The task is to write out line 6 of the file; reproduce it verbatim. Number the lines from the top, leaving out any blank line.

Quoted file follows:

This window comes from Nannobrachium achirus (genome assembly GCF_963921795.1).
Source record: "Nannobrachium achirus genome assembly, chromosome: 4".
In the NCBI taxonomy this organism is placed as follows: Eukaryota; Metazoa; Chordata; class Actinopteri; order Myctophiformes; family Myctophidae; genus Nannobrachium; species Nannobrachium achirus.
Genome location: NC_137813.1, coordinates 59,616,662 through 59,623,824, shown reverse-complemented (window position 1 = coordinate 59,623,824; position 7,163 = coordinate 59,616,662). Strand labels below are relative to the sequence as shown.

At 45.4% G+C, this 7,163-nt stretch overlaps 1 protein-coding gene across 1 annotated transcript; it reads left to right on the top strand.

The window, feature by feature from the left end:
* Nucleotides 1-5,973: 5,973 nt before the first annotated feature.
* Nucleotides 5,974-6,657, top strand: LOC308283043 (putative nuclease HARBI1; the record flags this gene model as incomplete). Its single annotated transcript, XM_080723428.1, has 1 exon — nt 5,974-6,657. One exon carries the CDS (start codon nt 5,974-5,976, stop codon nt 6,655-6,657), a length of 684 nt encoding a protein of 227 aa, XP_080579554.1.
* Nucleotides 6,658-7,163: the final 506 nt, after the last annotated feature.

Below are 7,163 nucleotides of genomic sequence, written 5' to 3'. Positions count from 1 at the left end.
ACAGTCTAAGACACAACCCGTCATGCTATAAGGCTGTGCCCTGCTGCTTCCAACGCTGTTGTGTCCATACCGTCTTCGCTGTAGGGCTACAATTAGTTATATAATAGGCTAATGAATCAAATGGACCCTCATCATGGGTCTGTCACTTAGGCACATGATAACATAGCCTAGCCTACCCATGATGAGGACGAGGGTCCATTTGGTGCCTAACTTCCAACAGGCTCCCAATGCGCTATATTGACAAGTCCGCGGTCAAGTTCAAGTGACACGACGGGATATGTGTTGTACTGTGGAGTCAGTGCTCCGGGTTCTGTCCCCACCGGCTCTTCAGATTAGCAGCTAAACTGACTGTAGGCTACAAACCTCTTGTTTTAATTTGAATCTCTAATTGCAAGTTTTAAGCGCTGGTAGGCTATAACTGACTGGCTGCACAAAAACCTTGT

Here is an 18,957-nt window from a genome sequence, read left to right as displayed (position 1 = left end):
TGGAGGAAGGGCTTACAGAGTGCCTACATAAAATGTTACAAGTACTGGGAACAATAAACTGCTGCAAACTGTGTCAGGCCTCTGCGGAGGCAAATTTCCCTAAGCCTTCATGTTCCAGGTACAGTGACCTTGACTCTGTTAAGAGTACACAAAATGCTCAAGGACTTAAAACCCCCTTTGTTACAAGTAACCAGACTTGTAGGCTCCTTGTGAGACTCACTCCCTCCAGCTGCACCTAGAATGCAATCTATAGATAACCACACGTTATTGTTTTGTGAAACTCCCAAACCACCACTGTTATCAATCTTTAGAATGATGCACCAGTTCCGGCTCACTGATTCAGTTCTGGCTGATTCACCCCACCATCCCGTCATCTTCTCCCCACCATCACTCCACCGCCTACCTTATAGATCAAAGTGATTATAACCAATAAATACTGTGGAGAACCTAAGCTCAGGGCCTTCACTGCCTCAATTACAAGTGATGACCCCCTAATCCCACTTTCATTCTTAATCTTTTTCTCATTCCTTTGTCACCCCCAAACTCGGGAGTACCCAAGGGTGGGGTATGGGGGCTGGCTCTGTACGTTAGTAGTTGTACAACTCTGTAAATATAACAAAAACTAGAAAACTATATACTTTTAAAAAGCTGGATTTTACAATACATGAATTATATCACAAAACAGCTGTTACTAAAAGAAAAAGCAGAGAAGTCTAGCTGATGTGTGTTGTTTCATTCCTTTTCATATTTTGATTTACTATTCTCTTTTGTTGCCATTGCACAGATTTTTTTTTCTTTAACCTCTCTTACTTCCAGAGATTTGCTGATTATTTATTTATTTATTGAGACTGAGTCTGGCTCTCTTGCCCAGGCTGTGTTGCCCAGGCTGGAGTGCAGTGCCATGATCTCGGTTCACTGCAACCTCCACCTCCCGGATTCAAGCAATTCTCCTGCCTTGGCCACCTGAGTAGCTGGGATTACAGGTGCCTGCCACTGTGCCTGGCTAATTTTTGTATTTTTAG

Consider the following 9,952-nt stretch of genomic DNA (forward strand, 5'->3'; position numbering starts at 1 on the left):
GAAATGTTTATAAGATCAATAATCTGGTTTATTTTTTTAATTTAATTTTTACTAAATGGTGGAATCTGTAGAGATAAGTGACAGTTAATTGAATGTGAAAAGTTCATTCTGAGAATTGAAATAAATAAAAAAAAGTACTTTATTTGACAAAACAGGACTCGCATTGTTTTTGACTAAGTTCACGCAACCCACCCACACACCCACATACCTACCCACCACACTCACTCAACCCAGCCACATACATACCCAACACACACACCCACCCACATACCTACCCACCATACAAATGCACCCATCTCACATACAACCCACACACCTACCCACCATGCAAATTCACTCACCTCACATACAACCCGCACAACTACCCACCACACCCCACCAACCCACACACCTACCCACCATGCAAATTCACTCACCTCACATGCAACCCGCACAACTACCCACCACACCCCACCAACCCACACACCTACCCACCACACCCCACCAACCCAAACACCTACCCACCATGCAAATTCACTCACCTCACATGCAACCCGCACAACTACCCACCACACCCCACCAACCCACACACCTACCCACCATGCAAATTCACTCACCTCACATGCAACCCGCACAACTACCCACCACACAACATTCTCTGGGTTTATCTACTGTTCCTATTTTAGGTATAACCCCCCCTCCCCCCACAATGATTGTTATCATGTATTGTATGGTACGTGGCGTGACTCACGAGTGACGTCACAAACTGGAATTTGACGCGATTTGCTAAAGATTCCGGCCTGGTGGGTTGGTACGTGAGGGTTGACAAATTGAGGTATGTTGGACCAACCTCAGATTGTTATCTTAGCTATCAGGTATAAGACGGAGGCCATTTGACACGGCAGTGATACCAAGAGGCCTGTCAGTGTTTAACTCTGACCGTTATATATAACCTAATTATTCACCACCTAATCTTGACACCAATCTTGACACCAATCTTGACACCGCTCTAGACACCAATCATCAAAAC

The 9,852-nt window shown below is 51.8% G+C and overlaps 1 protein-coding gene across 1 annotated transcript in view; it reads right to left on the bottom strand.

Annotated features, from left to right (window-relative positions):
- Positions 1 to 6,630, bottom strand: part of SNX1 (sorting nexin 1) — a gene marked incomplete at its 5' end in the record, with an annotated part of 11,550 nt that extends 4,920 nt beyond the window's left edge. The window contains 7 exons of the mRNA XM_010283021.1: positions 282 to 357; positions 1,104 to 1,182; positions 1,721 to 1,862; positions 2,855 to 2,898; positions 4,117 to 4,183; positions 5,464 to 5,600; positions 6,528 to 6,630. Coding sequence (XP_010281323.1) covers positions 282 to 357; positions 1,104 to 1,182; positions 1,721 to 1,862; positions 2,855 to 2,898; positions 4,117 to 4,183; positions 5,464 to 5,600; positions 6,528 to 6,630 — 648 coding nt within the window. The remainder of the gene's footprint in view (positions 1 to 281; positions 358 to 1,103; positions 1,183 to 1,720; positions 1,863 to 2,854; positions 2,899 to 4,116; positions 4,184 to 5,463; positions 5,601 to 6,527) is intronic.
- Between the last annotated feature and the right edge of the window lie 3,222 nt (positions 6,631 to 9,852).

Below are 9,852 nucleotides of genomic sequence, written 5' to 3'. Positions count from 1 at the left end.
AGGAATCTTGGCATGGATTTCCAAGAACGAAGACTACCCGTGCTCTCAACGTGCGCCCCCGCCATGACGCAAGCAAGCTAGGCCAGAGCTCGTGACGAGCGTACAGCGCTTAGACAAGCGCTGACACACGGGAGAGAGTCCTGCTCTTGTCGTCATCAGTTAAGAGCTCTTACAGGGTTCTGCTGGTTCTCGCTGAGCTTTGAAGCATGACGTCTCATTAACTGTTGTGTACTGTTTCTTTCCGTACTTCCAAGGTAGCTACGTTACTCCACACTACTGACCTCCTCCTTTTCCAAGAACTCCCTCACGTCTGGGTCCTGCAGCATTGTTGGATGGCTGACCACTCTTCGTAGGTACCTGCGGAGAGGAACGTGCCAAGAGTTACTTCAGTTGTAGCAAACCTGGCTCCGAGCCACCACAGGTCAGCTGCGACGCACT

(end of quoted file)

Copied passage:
The window, feature by feature from the left end: